While there are some words in the French language that American English speakers either mispronounce or don’t even know where to begin in terms of pronunciation, thankfully beignets are not included in that “group.” Beignet is the French term for a pastry made from deep-fried choux paste. Although there exist variations of fried dough in many different cuisines, the origin of the term beignet is specifically French. They were brought to Louisiana in the 18th century by French colonists (back when Louisiana was a colony of the French) and quickly became a part of New Orleans Creole cuisine.(In fact Beignets were declared the official state doughnut of Louisiana in 1986.)
Although there are numerous places in New Orleans where you can find beignets, the most famous spot (and has been for decades) is Cafe du Monde in Jackson Square. It serves nothing but beignets covered in excessive amounts of powdered sugar, cafe au lait and coffee with chicory.
I got in the mood this past week for some Creole cuisine and along with the shrimp po’boys and Cajun pirogues (hollowed out zucchini that are then topped with a vegetable medley mixed in with cheese and bread crumbs), beignets seemed like the perfect dessert. However, we sat down to dinner somewhat late (8:30 PM) that night and so the beignets were put on hold for a couple of days until Sunday morning when I roused myself out of bed and made them to have at breakfast.
I used a Paula Deen recipe I found on the Food Network which I think is the first Paula Deen recipe I have ever tried. You do need to allow the dough to rise for at least two hours and if you’re currently in the midst of a heat wave as most of the United States is, you shouldn’t have any problem with your dough rising to majestic proportions. I placed the dough on a sunny windowsill and within a couple of hours it had more than doubled.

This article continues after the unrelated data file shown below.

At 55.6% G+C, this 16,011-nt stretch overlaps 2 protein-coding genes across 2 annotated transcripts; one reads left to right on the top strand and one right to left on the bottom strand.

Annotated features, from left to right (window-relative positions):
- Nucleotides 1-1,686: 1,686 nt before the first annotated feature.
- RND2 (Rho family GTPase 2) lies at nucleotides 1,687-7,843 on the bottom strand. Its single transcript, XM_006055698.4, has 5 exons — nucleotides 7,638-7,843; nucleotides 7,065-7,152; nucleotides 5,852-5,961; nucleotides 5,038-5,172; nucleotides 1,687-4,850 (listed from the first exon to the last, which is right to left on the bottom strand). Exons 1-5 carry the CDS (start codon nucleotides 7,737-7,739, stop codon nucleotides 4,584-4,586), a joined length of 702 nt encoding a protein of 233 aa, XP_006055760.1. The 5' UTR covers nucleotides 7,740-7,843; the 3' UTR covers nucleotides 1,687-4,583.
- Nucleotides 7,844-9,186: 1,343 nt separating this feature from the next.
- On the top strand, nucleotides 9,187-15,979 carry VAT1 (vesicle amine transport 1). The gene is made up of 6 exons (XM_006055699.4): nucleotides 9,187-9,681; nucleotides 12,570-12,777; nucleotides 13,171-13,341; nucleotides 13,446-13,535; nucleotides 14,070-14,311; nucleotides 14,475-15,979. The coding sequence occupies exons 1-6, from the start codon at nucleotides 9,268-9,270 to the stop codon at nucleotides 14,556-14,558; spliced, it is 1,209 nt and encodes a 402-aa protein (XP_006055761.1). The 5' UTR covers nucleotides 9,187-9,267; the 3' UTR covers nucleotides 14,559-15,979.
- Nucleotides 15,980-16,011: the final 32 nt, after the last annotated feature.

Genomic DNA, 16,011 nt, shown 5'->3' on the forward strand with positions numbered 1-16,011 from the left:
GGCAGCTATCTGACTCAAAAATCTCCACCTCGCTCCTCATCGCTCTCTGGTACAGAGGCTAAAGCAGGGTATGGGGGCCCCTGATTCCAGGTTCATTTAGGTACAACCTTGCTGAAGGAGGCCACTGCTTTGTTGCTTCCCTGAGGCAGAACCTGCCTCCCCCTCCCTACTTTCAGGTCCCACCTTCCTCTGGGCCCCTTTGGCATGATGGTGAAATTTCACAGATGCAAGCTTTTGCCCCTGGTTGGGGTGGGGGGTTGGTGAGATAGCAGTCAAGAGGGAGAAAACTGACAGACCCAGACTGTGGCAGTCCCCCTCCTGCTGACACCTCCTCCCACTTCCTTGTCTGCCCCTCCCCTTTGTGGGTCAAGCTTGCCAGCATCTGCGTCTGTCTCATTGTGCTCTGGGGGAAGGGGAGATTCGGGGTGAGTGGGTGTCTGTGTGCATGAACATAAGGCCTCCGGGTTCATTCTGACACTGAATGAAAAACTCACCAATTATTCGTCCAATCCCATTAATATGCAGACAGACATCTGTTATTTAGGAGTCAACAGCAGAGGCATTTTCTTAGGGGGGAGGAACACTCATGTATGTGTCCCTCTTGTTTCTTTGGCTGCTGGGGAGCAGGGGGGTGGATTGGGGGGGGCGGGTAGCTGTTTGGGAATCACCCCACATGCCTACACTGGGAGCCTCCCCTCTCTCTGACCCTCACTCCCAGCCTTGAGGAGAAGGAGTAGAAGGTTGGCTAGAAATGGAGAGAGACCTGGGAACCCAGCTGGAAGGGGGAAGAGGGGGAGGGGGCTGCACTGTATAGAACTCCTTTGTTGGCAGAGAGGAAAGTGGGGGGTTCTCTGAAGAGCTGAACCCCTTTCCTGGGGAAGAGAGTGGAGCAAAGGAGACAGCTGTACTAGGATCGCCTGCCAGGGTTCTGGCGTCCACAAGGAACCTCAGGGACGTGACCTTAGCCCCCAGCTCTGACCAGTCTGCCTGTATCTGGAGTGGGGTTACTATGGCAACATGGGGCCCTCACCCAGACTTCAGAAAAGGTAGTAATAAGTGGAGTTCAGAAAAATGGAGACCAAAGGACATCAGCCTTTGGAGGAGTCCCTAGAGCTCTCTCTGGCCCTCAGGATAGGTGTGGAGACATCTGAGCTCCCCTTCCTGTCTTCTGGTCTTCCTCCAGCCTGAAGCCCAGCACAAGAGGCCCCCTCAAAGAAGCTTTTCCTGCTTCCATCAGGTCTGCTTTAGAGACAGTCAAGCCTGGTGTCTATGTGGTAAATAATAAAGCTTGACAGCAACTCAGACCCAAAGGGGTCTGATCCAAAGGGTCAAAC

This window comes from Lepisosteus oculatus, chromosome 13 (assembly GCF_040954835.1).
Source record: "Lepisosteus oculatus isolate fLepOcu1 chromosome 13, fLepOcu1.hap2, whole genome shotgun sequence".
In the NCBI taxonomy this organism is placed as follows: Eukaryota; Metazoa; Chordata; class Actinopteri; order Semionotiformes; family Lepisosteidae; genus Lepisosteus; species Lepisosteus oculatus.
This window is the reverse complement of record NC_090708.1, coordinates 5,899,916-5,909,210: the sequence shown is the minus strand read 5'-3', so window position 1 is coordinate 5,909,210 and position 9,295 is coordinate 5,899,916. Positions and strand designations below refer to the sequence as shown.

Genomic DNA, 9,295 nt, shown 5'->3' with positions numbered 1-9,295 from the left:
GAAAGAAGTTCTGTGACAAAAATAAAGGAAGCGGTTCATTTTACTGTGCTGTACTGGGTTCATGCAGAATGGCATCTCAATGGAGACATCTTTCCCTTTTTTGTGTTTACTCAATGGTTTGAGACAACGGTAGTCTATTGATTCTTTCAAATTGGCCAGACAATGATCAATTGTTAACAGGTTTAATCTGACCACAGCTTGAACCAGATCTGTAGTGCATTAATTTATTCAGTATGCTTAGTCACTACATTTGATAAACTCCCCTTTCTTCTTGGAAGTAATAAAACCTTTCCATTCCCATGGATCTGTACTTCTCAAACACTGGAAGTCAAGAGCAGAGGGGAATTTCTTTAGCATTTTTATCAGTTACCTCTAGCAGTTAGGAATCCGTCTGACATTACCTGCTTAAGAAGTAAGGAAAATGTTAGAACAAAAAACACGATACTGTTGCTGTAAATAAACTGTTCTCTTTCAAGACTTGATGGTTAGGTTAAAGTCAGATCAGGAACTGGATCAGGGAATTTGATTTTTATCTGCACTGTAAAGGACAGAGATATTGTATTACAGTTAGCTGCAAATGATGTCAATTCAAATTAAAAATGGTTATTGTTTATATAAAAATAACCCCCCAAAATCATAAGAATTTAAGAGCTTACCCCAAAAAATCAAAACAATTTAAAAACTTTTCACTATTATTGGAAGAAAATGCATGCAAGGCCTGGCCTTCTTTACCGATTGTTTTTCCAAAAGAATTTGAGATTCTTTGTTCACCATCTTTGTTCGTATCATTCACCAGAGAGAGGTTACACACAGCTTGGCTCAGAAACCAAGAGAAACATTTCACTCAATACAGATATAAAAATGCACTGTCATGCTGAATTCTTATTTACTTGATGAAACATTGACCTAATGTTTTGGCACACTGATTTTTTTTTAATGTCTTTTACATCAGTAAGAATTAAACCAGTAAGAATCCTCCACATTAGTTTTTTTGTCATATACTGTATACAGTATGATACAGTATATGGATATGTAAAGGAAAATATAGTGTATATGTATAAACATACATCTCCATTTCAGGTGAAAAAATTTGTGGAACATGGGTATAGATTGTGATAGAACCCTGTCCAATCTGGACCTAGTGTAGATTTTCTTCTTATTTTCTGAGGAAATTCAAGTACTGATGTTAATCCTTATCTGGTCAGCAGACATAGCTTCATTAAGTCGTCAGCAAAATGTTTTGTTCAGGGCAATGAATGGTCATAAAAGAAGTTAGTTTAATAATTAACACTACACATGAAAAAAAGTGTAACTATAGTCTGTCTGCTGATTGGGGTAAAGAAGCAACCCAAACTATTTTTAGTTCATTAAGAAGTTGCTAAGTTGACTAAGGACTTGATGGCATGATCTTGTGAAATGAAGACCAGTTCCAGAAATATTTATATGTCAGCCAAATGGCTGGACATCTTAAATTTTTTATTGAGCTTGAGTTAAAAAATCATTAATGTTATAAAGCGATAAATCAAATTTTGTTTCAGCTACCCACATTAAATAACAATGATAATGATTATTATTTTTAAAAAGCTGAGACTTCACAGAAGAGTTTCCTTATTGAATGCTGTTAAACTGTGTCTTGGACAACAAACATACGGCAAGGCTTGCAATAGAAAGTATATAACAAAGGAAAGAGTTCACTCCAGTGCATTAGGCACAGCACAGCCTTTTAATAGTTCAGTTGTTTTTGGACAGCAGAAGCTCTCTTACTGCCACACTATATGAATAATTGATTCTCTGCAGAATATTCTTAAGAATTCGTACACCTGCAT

(I made half the recipe and that was more than enough in terms of servings.)
French Quarter Beignets
Recipe courtsey Paula Deen
1 1/2 cups lukewarm water
1/2 granulated sugar
1 envelope active dry yeast
2 eggs, slightly beaten
1 1/4 teaspoons salt
1 cup evaporated milk
7 cups bread flour (I used self-rising flour)
1/4 cup shortening
Oil, for deep frying
3 cups confectioners’ sugar
Mix water, sugar and yeast in a large bowl and let sit for 10 minutes.
In another bowl, beat the eggs, salt and evaporated milk together. Mix egg mixture to the yeast mixture. In a separate bowl, measure out the bread flour. Add 3 cups of the flour to the yeast mixture and stir to combine. Add the shortening and continue to stir while adding the remaining flour. Remove dough from the bowl, place onto a lightly floured surface and knead until smooth. Spray a large bowl with nonstick spray. Put dough into the bowl and cover with plastic wrap or a towel. Let rise in a warm place for at least 2 hours.
Preheat oil in a deep-fryer to 350 degrees F.
Roll the dough out to about 1/4-inch thickness and cut into 1-inch squares. Deep-fry, flipping constantly, until they become a golden color. After beignets are fried, drain them for a few seconds on paper towels, and then sprinkle them with sugar.